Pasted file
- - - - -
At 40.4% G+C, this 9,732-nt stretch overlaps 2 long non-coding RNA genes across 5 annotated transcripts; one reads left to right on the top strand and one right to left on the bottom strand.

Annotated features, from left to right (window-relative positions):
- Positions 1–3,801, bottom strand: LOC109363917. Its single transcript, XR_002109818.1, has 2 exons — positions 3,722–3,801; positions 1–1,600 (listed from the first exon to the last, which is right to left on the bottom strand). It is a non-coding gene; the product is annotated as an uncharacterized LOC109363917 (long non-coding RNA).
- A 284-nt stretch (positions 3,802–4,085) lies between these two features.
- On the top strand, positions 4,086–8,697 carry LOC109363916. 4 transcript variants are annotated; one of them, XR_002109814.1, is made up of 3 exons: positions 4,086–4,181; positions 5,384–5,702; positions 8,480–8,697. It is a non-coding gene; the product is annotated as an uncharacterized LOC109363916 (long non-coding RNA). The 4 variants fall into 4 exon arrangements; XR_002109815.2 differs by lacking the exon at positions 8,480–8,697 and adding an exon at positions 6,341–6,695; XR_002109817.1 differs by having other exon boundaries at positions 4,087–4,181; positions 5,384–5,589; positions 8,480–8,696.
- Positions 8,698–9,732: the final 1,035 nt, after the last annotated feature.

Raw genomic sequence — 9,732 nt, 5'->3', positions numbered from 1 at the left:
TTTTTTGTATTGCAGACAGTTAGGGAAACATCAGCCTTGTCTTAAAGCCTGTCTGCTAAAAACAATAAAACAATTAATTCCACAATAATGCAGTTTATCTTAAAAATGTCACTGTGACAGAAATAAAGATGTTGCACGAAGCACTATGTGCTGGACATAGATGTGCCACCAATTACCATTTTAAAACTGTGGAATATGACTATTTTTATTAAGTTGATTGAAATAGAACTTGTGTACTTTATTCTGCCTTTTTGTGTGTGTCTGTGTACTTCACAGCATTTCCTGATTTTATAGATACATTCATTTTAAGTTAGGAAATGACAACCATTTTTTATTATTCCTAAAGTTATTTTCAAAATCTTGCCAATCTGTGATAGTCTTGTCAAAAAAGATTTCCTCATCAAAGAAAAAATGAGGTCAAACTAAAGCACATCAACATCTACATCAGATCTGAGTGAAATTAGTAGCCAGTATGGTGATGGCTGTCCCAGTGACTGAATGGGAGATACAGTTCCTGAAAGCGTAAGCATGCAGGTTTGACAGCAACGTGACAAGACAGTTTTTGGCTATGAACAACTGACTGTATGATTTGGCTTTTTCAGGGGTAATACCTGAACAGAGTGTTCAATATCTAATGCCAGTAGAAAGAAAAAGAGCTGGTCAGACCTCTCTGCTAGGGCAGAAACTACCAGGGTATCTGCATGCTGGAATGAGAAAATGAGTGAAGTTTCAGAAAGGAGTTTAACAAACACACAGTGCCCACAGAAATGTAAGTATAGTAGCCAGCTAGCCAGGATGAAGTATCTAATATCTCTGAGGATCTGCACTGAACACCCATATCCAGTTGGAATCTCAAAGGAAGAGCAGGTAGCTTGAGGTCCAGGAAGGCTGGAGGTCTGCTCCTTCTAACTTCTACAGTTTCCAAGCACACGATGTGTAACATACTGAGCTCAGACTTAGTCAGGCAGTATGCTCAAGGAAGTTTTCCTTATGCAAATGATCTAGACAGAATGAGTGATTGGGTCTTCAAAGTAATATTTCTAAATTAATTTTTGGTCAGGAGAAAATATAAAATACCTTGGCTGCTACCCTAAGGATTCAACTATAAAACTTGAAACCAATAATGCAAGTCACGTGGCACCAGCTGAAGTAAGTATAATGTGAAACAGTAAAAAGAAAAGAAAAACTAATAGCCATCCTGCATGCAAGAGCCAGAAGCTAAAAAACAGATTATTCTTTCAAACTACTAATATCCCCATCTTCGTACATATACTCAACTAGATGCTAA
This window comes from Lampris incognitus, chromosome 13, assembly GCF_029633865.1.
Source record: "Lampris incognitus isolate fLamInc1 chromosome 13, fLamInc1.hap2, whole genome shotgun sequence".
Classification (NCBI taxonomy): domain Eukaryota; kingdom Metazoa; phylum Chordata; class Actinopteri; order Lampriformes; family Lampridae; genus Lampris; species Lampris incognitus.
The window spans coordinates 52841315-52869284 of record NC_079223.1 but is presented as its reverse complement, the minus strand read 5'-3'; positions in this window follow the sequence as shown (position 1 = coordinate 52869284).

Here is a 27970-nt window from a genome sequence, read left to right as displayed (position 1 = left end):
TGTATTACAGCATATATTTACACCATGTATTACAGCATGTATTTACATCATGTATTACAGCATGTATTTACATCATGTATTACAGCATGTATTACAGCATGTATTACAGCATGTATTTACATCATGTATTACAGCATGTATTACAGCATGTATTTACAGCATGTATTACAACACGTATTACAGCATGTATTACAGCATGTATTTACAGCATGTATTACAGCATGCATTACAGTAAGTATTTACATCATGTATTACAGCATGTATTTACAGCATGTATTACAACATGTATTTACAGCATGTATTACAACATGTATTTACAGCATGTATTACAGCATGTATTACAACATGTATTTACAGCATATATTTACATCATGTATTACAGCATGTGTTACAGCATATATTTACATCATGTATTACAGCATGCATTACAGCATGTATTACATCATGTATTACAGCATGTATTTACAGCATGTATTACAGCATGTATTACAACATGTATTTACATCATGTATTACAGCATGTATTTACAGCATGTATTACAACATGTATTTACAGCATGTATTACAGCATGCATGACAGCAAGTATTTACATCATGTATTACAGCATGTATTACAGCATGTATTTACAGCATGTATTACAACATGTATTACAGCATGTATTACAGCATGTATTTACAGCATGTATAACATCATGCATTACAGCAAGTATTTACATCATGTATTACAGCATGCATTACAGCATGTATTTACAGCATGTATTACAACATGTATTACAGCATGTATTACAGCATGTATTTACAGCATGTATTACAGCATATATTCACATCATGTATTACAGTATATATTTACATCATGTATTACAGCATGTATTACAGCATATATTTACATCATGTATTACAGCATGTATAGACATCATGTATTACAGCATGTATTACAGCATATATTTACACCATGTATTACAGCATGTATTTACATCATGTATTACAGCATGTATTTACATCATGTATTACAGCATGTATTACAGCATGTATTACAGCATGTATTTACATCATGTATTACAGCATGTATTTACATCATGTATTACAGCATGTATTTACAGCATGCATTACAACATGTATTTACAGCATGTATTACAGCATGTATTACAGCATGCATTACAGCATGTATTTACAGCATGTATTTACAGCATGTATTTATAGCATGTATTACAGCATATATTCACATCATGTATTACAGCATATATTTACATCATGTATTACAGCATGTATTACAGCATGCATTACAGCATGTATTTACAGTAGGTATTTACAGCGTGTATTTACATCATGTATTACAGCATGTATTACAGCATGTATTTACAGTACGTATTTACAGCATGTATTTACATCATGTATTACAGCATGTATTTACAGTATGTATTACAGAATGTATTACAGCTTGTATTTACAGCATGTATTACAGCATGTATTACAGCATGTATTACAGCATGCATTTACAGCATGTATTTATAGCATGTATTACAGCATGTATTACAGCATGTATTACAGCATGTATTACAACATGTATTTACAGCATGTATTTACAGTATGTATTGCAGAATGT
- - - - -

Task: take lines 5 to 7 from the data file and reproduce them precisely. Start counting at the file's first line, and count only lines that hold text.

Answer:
- On the top strand, positions 4,086–8,697 carry LOC109363916. 4 transcript variants are annotated; one of them, XR_002109814.1, is made up of 3 exons: positions 4,086–4,181; positions 5,384–5,702; positions 8,480–8,697. It is a non-coding gene; the product is annotated as an uncharacterized LOC109363916 (long non-coding RNA). The 4 variants fall into 4 exon arrangements; XR_002109815.2 differs by lacking the exon at positions 8,480–8,697 and adding an exon at positions 6,341–6,695; XR_002109817.1 differs by having other exon boundaries at positions 4,087–4,181; positions 5,384–5,589; positions 8,480–8,696.
- Positions 8,698–9,732: the final 1,035 nt, after the last annotated feature.

Raw genomic sequence — 9,732 nt, 5'->3', positions numbered from 1 at the left: